by Rica Joy Flor
Seventy-eight partners of the ADB-IRRI Postharvest Project from Cambodia, Vietnam, and the Philippines met in Battambang, Cambodia, on 19 June for the International Seminar on Reducing Rice Postharvest Losses, funded by the Asian Development Bank.
Partners, who come from the government, the private sector, IRRI, and nongovernment organizations (NGOs), reported on the milestones and outcomes from adaptive research, technology promotion, and participatory approaches of the project.
Initial results from a case study of technology adoption by farmers in Cambodia were also presented, showing indicators of benefits.
Project outcomes in the three countries were impressive, with combine harvesting having been established in Cambodia, flat-bed dryers introduced in Cambodia and the Philippines, hermetic storage systems increasingly being sold, and laser-leveling gaining traction in Cambodia and Vietnam.
Partners then discussed remaining activities and outlined new challenges to postharvest loss reduction and the ways toward addressing these. The project will close in October 2013.
A half-day cross-learning event was held prior to the seminar, on 18 June, where 200 participants including Learning Alliance members, key representatives from institutions and policy, and 92 farmers visited three sites representing different players of the postharvest value chain: a farmer cooperative that provides drying services and demonstrated simple granary improvements; a large-scale miller who exports rice and uses both modern and flatbed dryers; and a rice demonstration farm at the Don Bosco School where a flat bed dryer, hermetic storage, a rice mill, laser-leveled fields, and other equipment for mechanization was showcased.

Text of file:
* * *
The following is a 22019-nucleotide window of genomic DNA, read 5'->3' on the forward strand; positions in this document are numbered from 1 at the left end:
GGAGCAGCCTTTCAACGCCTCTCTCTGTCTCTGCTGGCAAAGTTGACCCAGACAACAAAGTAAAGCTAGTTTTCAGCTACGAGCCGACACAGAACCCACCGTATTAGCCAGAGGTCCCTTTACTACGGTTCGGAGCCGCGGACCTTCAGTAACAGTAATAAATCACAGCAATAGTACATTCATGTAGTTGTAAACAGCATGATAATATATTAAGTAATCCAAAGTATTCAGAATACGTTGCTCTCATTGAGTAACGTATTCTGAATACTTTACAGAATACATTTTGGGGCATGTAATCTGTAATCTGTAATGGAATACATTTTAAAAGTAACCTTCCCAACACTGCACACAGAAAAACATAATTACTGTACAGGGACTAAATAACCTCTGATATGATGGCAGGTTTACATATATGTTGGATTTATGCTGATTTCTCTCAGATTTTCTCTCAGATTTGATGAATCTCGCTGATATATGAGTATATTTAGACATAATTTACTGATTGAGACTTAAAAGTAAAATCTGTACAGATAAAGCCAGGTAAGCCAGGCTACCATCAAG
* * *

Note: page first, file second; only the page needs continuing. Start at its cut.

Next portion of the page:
Don Bosco operates several technical schools and is introducing in its curriculum agricultural machinery mechanics, with assistance from the project.
Martin Gummert, project leader, said that the challenge of postharvest losses continues to increase as countries intensify rice production, which results in more and wetter paddy entering often antiquated postharvest systems.
“Our project partners have had tremendous success in introducing new technologies,“ said Dr. Gummert. “More than 200 of the dryers introduced through the project are now in use in Cambodia. In Cambodia and Vietnam, partners have started developing the next generation of drying technology. Laser-leveling is also picking up, and hermetic storage solutions are increasingly being used."
But the job is far from finished, said Dr. Gummert, who is also IRRI's postharvest specialist. "New problems arose with the introduction of some of the technologies, and the improper use of combine harvesters, for example, have caused excessive losses," he said. "We are committed to continue working with our partner countries in addressing these challenges, and continue helping create success stories by considering some of these outcomes in new projects and by influencing policy.”
Posted by Ms. Maria Leah Cruz for the IRRI Bulletin